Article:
September 7, 2013 - 15:12 AMT
PanARMENIAN.Net - Greek Prime Minister Antonis Samaras says the country's six years of recession will end next year. He said that Greece was now an "island of stability" in an ever less stable region, according to BBC News.
Samaras was speaking at the Thessaloniki trade fair, which has been the scene of protests about the country's tough austerity measures.
More protests are expected in support of civil servants who face losing their jobs. Four thousand police have been deployed to avoid violence.
Greece's economy has shrunk by 23% since 2008. So far the country has received two bailouts of about 240bn euros.
As part of current bailout conditions, the government has been forced to impose drastic cuts, tax rises, and labour market and pension reforms.
European Union and International Monetary Fund lenders project the Greek economy will shrink by 4.2% this year, after contracting by 6.4% in 2012.
But Samaras said the 2013 contraction would be "smaller than forecast".
Greece would achieve a budget surplus this year, Samaras said, apart from interest payments on its loans. He said Greece had done its part by achieving the largest ever reduction in the budget deficit - and added that the country's creditors must do theirs by further lightening the debt burden.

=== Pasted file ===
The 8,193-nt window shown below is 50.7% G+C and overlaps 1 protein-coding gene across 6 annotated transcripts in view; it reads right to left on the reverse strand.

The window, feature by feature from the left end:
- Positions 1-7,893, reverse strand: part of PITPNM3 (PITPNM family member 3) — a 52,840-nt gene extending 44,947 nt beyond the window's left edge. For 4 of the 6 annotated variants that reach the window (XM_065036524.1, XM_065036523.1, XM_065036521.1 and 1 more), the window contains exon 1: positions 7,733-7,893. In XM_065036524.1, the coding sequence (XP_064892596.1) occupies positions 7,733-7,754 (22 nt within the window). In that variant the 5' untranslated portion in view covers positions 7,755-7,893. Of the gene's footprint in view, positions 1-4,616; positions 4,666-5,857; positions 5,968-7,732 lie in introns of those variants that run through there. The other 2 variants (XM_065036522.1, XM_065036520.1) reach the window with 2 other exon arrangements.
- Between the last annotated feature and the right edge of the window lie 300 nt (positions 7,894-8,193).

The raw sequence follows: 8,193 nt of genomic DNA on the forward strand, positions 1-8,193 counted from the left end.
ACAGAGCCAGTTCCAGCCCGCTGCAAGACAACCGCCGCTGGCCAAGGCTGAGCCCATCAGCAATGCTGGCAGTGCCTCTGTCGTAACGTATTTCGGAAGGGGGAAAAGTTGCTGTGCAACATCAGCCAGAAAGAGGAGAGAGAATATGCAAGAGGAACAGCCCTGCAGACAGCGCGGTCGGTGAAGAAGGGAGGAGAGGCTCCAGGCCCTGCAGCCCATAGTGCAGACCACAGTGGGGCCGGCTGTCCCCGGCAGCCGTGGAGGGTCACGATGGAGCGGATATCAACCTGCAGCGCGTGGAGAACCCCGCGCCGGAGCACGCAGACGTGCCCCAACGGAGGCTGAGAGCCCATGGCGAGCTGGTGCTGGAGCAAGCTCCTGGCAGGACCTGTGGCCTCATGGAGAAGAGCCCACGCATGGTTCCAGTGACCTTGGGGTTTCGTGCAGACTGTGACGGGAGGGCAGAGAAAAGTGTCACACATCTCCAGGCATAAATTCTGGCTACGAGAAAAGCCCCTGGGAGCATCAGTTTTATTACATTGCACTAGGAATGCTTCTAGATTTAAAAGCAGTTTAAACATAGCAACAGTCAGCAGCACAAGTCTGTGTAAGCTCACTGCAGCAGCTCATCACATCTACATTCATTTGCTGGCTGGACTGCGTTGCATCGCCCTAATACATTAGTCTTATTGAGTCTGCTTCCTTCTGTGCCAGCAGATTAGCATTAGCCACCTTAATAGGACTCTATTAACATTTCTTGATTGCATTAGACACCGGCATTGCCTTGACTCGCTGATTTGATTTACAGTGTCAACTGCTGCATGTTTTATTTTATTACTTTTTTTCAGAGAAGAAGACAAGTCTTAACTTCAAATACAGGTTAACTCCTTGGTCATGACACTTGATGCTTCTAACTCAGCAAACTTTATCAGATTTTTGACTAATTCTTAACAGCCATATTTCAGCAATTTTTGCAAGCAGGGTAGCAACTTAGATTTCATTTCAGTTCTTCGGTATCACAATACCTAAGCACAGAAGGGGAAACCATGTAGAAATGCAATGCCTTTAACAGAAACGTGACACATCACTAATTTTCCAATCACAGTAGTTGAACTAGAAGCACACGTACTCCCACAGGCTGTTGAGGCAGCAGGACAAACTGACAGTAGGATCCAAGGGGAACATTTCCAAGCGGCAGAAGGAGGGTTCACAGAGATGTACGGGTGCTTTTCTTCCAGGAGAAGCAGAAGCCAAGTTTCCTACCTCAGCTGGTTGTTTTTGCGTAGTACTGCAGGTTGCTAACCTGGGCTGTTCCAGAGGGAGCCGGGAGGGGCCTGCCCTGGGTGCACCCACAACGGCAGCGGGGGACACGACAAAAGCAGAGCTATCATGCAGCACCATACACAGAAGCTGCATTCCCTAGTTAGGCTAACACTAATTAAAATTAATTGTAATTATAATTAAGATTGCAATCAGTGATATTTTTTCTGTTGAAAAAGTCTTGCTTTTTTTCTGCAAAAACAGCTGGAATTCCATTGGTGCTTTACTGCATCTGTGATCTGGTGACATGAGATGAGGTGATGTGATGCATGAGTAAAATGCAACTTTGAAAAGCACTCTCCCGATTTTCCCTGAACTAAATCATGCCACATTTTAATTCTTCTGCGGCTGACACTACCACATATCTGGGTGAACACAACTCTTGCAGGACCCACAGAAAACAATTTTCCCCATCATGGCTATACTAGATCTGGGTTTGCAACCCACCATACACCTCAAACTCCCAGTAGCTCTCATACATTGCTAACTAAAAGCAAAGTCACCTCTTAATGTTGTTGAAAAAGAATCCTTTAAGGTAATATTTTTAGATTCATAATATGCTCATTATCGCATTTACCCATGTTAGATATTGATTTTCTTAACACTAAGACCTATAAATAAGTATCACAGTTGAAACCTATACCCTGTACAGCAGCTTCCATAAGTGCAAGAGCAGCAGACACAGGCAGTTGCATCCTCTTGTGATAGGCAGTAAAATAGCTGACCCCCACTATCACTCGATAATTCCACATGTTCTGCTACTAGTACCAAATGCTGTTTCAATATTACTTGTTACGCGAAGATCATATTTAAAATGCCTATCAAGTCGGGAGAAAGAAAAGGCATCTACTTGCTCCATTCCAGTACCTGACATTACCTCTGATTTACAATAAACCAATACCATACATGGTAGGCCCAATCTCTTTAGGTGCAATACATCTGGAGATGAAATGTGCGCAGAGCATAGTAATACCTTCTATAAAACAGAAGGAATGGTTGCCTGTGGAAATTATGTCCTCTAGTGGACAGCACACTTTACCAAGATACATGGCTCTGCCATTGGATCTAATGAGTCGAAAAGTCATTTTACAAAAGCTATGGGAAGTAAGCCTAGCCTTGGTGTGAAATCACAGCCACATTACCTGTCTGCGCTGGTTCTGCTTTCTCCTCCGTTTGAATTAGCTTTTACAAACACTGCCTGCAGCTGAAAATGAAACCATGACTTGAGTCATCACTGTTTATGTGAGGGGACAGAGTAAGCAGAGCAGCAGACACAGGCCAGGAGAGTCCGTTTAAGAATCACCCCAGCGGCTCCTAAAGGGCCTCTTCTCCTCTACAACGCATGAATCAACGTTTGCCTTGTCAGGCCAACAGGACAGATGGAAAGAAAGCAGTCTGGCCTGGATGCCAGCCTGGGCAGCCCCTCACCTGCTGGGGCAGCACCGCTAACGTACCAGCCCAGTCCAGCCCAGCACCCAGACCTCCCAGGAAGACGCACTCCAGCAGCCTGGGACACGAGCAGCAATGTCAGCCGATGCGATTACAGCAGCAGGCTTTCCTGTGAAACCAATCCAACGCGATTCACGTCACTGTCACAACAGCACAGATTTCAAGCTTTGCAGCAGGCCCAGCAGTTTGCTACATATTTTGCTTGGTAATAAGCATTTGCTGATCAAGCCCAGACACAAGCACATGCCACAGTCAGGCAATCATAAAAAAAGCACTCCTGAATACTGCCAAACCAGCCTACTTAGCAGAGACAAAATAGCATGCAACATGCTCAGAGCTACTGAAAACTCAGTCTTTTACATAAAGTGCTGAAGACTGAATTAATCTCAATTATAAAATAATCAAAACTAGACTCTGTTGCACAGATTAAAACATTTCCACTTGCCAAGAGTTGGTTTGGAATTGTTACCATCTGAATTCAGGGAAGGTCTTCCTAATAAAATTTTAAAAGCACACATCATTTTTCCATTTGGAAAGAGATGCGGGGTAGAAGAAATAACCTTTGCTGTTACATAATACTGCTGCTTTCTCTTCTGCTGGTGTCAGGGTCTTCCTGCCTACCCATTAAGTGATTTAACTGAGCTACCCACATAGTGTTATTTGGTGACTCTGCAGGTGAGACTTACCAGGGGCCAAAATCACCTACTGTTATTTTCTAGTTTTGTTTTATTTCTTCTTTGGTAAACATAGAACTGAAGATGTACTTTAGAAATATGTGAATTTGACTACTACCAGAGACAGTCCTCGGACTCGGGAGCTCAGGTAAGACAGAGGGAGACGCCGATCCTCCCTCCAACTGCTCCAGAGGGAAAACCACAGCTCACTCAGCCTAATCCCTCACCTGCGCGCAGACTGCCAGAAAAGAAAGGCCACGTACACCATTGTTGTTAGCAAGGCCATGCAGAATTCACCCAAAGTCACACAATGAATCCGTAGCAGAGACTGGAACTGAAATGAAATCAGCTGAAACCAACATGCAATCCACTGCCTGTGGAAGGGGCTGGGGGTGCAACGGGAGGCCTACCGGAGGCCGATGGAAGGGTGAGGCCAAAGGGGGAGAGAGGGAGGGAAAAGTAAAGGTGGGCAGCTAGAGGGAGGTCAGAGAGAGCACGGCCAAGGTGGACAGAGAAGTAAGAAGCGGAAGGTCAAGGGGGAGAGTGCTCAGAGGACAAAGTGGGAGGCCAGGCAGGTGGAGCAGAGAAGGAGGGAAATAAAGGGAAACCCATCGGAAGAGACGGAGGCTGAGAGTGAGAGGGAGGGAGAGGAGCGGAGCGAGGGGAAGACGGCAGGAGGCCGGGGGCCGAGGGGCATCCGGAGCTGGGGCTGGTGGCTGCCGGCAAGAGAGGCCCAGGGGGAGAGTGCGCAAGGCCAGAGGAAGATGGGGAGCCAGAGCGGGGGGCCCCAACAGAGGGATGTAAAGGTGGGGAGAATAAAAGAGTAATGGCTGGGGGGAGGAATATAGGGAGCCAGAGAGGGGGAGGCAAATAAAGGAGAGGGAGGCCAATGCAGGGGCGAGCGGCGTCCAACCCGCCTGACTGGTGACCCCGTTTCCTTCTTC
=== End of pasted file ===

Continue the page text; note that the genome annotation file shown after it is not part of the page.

Greece posted a jobless rate of 27.6% in May, a new record high. The unemployment rate stood at 27% in April. Most worrying is the rate of youth unemployment. Almost 65% of Greeks aged 15-24 are unable to find work, CNN reported in August.
The figures are adjusted to take account of seasonal fluctuations caused, for example, by an upturn in employment in tourism during the summer months.
The number of Greeks out of work has increased by nearly 200,000 to 1.38 million over the past 12 months, and by one million over five years.
Alarmed by the longest recession since the euro was launched and record unemployment, EU leaders have slowed up the pace of their austerity drive in recent months. And there are signs that activity is picking up.
An easing of recession in Spain and Italy, combined with stronger data in Germany, suggests the eurozone as a whole may have managed to eke out growth in the three months to June after six consecutive quarters of contraction. The eurozone rate of unemployment may also have peaked.
After years of tax increases and spending cuts, Greece has been given the green light to cut sales tax on food and drink in restaurants to 13% from 23%.
The tax break -- which will last until the end of 2013 -- is a bid to boost spending and tourism across the country but will cost the government €100 million in lost tax revenue in the short term.